"In co-creation, strategy formulation involves imagining a new value chain that benefits all players in the ecosystem."
Venkat Ramaswamy and Francis Gouillart (2010)
In this article, we apply the concept of value co-creation to the analysis of linkages between organizations and their human and financial resources to observe the emergence of cooperative activities in a specific innovation system. Through visual network analysis of a federated and socially constructed dataset of organizations and their related actors, we show how co-creation occurs through financial linkages.
We use the ecosystem concept as a metaphoric reference to value co-creation with a network-centric mindset. Business financing linkages reveal convergence and co-creation in the innovation ecosystem, and network analysis is used to visualize the relationships between firms. Through the lens of relationship-based synergy, we provide a snapshot of innovation funding, which highlights the collaboration of venture capital and government agencies in co-creating the emerging Finnish innovation ecosystem.
The term co-creation was coined to explain emerging relationships between customers and the companies though which they were jointly creating value. Recently, the frame of reference has been extended to an emerging business and innovation paradigm that leads to the need of “changing the very nature of engagement and relationship between the institution of management and its employees, and between them and co-creators of value - customers, stakeholders, partners and other employees” (Ramaswamy, 2009).
Strategic value creation networks can be observed through network analysis of small, medium, and large enterprises, and they are important examples of co-creation. A leading idea in open innovation is that, because valuable knowledge exists outside of an individual organization, companies purposively co-create value networks through vendor-supplier relationships and collaborative service offerings that are specific to market segments. Inter-firm relationships created by the participation of executives and board members in two or more enterprises with related missions, markets, products, or social initiatives are additionally a potentially powerful force for value co-creation. In a similar way, enterprises receiving investment resources from the same financial source may share complementary visions of the future, complementary benefits from new technologies, and synergistic market development. Business ecosystems are comprised of the aggregate of these relationships among individuals and groups of individuals in clusters of companies. The competitive advantage of clusters accrues from the linkages and the synergy between activities (Porter, 2000).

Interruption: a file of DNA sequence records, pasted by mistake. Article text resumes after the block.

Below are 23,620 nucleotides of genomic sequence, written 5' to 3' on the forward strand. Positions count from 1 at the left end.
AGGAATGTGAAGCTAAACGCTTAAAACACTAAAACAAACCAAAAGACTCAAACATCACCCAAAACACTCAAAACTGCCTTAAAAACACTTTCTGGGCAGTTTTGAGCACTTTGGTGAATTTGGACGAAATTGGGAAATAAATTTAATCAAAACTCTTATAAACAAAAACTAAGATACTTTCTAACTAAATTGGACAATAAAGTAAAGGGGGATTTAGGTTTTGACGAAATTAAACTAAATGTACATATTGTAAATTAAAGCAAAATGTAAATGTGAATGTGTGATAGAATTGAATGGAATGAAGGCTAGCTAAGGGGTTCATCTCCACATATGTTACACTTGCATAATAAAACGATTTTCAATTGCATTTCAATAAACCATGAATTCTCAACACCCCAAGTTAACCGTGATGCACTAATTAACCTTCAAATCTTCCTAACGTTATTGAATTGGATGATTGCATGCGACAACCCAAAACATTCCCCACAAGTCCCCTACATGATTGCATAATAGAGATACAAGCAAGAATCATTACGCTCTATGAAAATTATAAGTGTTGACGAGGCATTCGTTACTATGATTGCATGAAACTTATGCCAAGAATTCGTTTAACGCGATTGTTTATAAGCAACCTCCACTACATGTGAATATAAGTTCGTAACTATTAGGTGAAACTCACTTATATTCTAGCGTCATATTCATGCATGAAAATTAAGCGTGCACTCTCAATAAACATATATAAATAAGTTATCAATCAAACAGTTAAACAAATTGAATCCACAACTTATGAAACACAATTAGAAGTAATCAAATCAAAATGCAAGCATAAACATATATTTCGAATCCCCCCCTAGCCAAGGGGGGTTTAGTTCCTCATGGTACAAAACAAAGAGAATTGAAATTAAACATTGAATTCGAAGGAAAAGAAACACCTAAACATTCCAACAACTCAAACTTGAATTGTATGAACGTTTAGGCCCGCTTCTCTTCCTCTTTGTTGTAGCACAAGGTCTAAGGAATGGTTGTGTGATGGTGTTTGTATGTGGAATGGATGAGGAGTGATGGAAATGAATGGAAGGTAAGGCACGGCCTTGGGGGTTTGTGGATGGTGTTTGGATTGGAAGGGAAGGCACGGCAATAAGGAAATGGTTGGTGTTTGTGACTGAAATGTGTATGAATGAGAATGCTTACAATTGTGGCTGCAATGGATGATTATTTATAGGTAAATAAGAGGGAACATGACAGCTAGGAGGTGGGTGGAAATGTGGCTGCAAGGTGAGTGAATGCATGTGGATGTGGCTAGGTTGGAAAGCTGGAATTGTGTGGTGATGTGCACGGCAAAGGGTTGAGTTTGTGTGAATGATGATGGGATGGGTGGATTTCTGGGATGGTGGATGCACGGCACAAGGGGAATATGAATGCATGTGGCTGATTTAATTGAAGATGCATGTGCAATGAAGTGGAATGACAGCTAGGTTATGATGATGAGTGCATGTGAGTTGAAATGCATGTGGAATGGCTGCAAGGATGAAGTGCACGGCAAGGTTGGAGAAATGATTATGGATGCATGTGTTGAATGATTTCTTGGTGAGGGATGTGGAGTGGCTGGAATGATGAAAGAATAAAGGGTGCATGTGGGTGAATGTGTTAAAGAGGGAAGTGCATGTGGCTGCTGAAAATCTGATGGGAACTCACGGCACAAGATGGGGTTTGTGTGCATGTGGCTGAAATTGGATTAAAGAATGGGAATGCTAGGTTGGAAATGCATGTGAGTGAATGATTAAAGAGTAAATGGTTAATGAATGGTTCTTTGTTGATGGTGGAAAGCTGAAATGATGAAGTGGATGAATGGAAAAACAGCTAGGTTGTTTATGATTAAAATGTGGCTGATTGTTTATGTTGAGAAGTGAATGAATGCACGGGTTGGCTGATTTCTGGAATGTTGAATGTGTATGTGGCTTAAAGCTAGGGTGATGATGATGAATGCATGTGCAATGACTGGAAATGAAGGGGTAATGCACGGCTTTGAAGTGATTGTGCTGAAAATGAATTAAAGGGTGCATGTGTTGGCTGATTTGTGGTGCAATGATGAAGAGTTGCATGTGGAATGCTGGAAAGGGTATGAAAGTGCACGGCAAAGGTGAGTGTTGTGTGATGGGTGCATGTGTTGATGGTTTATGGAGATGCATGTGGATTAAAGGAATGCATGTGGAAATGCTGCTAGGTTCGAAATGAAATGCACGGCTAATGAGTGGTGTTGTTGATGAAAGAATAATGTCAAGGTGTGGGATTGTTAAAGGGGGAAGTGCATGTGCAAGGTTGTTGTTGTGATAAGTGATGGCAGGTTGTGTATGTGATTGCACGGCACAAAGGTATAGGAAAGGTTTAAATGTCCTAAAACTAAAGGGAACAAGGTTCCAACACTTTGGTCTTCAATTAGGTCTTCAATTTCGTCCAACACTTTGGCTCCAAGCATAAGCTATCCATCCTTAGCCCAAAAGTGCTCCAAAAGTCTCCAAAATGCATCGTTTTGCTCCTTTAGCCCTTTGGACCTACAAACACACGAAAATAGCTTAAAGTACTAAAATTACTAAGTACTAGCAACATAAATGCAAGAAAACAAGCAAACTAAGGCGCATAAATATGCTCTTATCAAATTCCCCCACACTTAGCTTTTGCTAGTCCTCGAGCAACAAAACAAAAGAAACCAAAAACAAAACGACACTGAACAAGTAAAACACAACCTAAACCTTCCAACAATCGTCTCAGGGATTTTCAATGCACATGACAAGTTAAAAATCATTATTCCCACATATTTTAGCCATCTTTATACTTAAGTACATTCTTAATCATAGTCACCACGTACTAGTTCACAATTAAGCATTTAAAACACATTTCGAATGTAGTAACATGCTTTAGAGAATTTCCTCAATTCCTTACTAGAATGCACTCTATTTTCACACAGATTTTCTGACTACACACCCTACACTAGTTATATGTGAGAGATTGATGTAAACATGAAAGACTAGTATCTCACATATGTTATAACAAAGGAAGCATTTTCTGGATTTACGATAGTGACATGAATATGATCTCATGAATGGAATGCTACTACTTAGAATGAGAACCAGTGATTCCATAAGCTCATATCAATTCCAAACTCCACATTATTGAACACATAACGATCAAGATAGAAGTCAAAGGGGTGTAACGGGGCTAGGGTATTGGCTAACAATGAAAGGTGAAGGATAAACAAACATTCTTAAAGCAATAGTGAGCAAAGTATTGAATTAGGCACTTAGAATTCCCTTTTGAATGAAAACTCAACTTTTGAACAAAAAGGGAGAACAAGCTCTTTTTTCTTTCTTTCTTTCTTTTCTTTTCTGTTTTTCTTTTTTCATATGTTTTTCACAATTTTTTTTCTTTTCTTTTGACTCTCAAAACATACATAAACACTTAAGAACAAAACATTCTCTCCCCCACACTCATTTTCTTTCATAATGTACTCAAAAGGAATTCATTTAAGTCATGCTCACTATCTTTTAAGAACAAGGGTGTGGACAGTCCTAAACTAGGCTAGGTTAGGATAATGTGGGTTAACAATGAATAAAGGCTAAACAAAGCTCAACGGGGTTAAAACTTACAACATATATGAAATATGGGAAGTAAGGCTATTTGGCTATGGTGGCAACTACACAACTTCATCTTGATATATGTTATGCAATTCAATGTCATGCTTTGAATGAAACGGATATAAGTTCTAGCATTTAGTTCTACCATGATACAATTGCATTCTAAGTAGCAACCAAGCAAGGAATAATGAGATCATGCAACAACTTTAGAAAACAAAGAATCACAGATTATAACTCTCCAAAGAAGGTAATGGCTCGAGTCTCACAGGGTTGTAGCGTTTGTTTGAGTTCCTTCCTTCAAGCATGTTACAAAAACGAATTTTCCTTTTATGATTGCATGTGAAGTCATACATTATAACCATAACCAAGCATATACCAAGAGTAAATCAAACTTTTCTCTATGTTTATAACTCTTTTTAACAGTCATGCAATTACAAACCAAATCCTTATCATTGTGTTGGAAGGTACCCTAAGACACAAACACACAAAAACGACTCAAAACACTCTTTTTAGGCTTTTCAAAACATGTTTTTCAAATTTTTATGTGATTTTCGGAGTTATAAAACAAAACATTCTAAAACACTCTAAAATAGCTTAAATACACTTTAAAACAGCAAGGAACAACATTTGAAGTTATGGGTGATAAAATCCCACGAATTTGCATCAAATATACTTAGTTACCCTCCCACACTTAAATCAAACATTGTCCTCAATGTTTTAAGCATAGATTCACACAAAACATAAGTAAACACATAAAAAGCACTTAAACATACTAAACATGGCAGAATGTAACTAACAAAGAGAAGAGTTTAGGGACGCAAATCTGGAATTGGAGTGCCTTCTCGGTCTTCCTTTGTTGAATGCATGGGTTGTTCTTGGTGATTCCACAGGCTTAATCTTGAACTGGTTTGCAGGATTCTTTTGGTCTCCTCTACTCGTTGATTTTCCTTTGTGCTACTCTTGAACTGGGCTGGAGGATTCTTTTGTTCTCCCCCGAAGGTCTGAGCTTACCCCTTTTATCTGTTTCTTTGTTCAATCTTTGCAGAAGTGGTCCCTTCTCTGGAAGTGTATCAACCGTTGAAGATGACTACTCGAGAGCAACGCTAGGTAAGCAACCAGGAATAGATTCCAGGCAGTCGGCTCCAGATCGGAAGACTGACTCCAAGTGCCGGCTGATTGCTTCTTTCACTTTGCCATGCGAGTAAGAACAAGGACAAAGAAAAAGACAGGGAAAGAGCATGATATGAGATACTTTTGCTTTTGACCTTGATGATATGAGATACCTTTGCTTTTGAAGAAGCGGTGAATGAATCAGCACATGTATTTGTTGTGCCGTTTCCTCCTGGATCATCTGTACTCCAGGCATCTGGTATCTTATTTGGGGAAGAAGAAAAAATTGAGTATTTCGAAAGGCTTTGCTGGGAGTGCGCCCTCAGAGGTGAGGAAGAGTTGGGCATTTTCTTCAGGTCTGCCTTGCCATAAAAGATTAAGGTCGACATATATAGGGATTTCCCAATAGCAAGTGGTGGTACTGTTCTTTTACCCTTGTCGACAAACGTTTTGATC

Co-creation is an essential force in a dynamic innovation ecosystem because a continual realignment of synergistic relationships of people, knowledge, and resources is required for growth of the system and responsiveness to changing internal and external forces (Rubens, et al., 2011). On one hand, venture capital is the “independent, professionally managed, dedicated pools of capital that focus on equity or equity-linked investments in privately held, high growth companies” (Gompers and Lerner, 2001), has specific termination objectives that drive investments. On the other hand, government development agencies are often framed around capacity building missions – building markets, standards, supply chains, and technical and managerial talent. The investment strategies of development agencies vary in outcome objectives, as well as in time frame and financial objectives. For examples, differences in the “cultivation vs. harvesting” strategies evidenced by investments into and out of China have been described (Rubens et al., 2011).
Jungman and Seppä (2004) differentiate the role of angel investors, incubators, advisors, and corporate investments in bridging the gap between seed funding of prospective companies and capital infusion into investable companies. While all these types of financial resources may be available for business investment in a region, the role and proportion may vary. Investors’ ultimate objective is for a new company to undergo the major liquidity event that allows it to become listed on a stock exchange. An ecosystem including both experiential and financial resources is needed to co-create successful journeys across the gap from a prospective to a listable company.